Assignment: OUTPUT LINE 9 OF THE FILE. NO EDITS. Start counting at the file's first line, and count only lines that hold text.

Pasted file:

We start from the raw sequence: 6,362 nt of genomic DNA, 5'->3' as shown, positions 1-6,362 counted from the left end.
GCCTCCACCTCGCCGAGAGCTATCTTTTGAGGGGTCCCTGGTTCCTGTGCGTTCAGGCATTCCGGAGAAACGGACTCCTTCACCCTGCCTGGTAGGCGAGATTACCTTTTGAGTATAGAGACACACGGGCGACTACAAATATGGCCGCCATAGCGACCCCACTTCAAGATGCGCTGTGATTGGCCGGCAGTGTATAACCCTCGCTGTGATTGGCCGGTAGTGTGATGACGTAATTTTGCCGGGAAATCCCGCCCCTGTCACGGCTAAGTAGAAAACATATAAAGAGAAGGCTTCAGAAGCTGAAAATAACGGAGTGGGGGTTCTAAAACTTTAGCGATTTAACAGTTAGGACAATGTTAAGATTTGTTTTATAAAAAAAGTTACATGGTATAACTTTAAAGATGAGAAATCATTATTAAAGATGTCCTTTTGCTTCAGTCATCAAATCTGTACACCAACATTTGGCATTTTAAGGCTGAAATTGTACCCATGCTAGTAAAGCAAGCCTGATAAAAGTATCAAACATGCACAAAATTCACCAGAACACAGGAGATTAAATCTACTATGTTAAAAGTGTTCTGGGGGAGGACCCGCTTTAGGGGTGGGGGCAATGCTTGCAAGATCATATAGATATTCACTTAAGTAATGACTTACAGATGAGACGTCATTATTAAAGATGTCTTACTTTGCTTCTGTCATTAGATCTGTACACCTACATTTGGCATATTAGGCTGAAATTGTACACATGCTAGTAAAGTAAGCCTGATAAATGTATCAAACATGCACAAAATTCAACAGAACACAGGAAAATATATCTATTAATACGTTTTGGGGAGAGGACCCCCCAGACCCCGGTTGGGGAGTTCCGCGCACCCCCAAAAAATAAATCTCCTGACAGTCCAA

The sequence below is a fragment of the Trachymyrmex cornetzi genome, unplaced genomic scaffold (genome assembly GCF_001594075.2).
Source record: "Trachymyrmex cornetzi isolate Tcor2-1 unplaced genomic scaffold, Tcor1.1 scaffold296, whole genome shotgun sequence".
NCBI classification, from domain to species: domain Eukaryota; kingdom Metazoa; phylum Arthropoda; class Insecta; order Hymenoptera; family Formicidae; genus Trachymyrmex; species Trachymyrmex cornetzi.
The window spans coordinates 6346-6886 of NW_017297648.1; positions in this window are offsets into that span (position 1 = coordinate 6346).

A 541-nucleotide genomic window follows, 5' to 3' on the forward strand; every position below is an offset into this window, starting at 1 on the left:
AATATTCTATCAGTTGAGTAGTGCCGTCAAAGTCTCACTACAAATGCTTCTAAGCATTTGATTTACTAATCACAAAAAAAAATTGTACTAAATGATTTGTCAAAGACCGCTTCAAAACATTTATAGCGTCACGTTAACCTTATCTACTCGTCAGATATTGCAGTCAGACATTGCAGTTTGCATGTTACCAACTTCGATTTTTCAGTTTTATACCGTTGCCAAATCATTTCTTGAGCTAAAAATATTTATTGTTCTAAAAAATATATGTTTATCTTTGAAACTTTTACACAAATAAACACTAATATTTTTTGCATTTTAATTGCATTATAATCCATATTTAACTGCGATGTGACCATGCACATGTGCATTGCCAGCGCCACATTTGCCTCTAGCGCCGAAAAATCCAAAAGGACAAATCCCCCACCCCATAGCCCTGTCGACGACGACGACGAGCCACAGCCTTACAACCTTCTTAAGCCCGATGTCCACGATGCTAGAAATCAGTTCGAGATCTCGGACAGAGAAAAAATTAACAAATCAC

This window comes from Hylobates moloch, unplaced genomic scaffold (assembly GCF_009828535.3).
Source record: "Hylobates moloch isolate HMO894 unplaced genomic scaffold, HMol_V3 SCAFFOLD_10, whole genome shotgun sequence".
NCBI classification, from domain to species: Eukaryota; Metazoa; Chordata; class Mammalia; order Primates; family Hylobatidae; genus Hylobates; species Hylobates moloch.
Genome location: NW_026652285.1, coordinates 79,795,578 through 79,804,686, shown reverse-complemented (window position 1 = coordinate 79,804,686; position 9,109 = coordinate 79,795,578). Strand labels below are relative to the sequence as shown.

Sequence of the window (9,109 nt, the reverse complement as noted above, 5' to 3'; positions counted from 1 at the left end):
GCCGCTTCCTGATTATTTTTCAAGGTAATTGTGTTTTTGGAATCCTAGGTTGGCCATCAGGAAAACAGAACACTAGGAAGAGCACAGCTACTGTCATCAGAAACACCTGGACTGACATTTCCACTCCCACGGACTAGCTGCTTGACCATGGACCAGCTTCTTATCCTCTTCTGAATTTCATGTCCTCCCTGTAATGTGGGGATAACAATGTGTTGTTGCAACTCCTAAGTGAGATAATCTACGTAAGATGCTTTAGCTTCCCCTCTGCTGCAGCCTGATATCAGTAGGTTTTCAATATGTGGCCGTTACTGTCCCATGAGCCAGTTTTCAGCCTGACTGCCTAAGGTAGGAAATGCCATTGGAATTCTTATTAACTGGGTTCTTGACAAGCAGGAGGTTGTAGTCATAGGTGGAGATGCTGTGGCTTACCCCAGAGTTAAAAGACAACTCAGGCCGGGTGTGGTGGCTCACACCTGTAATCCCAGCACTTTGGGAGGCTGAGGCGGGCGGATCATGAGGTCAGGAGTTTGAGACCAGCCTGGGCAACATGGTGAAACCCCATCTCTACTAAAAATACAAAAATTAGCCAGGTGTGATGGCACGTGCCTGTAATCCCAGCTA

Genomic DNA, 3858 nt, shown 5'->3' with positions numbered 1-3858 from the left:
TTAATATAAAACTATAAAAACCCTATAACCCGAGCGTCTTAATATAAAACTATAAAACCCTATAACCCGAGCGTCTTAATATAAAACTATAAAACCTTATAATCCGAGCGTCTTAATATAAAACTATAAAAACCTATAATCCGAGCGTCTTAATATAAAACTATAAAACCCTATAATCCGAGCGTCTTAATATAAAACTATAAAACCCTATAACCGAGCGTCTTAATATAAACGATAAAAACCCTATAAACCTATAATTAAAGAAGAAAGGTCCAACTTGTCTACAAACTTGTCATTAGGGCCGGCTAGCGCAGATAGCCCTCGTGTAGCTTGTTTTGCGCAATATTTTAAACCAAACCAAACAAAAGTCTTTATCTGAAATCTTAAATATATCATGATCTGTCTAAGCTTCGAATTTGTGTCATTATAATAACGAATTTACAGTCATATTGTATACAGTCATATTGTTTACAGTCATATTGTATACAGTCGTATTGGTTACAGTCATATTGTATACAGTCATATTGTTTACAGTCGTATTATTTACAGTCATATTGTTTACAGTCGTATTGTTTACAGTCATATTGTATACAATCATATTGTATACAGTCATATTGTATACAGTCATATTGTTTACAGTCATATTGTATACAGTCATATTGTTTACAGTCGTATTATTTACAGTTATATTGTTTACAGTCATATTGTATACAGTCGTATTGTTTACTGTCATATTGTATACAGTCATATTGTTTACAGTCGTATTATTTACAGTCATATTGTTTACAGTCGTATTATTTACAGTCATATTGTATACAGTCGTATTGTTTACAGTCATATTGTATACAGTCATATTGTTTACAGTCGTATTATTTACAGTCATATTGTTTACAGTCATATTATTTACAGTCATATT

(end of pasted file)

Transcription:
This window comes from Hylobates moloch, unplaced genomic scaffold (assembly GCF_009828535.3).